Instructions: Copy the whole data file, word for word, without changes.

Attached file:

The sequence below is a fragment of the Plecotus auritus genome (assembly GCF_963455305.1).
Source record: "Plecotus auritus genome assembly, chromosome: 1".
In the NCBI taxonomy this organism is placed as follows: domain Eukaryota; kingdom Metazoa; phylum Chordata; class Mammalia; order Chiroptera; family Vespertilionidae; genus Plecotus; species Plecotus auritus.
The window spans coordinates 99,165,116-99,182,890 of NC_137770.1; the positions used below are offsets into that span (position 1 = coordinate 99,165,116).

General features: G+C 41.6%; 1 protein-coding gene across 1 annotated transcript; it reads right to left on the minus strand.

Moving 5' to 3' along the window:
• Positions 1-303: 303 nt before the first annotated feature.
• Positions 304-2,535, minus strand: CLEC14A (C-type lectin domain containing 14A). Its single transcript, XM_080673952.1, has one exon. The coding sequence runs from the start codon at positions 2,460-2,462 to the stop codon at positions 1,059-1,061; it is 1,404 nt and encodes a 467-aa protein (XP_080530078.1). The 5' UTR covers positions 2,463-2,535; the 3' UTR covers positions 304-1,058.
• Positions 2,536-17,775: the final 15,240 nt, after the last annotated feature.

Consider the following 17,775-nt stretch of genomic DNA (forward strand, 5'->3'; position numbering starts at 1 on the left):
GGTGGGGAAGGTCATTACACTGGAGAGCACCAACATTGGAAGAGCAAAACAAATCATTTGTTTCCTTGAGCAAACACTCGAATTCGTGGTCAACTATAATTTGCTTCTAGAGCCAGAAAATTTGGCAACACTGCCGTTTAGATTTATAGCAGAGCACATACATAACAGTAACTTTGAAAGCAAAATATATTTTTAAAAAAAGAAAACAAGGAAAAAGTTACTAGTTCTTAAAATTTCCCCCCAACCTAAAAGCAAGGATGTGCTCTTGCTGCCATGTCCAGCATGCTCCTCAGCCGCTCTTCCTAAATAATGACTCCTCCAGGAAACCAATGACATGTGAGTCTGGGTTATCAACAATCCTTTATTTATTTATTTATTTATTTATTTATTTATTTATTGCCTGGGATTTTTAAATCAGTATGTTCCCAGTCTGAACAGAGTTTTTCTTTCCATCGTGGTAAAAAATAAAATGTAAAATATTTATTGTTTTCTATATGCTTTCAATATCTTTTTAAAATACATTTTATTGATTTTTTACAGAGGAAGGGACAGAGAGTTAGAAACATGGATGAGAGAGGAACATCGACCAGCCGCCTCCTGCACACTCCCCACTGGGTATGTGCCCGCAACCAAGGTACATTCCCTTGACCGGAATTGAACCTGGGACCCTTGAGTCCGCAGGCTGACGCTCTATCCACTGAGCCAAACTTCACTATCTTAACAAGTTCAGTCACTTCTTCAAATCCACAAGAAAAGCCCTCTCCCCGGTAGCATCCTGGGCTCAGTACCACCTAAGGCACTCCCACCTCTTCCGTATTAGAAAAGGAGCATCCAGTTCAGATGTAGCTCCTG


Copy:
The sequence below is a fragment of the Plecotus auritus genome (assembly GCF_963455305.1).
Source record: "Plecotus auritus genome assembly, chromosome: 1".
In the NCBI taxonomy this organism is placed as follows: domain Eukaryota; kingdom Metazoa; phylum Chordata; class Mammalia; order Chiroptera; family Vespertilionidae; genus Plecotus; species Plecotus auritus.
The window spans coordinates 99,165,116-99,182,890 of NC_137770.1; the positions used below are offsets into that span (position 1 = coordinate 99,165,116).

General features: G+C 41.6%; 1 protein-coding gene across 1 annotated transcript; it reads right to left on the minus strand.

Moving 5' to 3' along the window:
• Positions 1-303: 303 nt before the first annotated feature.
• Positions 304-2,535, minus strand: CLEC14A (C-type lectin domain containing 14A). Its single transcript, XM_080673952.1, has one exon. The coding sequence runs from the start codon at positions 2,460-2,462 to the stop codon at positions 1,059-1,061; it is 1,404 nt and encodes a 467-aa protein (XP_080530078.1). The 5' UTR covers positions 2,463-2,535; the 3' UTR covers positions 304-1,058.
• Positions 2,536-17,775: the final 15,240 nt, after the last annotated feature.

Consider the following 17,775-nt stretch of genomic DNA (forward strand, 5'->3'; position numbering starts at 1 on the left):
GGTGGGGAAGGTCATTACACTGGAGAGCACCAACATTGGAAGAGCAAAACAAATCATTTGTTTCCTTGAGCAAACACTCGAATTCGTGGTCAACTATAATTTGCTTCTAGAGCCAGAAAATTTGGCAACACTGCCGTTTAGATTTATAGCAGAGCACATACATAACAGTAACTTTGAAAGCAAAATATATTTTTAAAAAAAGAAAACAAGGAAAAAGTTACTAGTTCTTAAAATTTCCCCCCAACCTAAAAGCAAGGATGTGCTCTTGCTGCCATGTCCAGCATGCTCCTCAGCCGCTCTTCCTAAATAATGACTCCTCCAGGAAACCAATGACATGTGAGTCTGGGTTATCAACAATCCTTTATTTATTTATTTATTTATTTATTTATTTATTTATTGCCTGGGATTTTTAAATCAGTATGTTCCCAGTCTGAACAGAGTTTTTCTTTCCATCGTGGTAAAAAATAAAATGTAAAATATTTATTGTTTTCTATATGCTTTCAATATCTTTTTAAAATACATTTTATTGATTTTTTACAGAGGAAGGGACAGAGAGTTAGAAACATGGATGAGAGAGGAACATCGACCAGCCGCCTCCTGCACACTCCCCACTGGGTATGTGCCCGCAACCAAGGTACATTCCCTTGACCGGAATTGAACCTGGGACCCTTGAGTCCGCAGGCTGACGCTCTATCCACTGAGCCAAACTTCACTATCTTAACAAGTTCAGTCACTTCTTCAAATCCACAAGAAAAGCCCTCTCCCCGGTAGCATCCTGGGCTCAGTACCACCTAAGGCACTCCCACCTCTTCCGTATTAGAAAAGGAGCATCCAGTTCAGATGTAGCTCCTG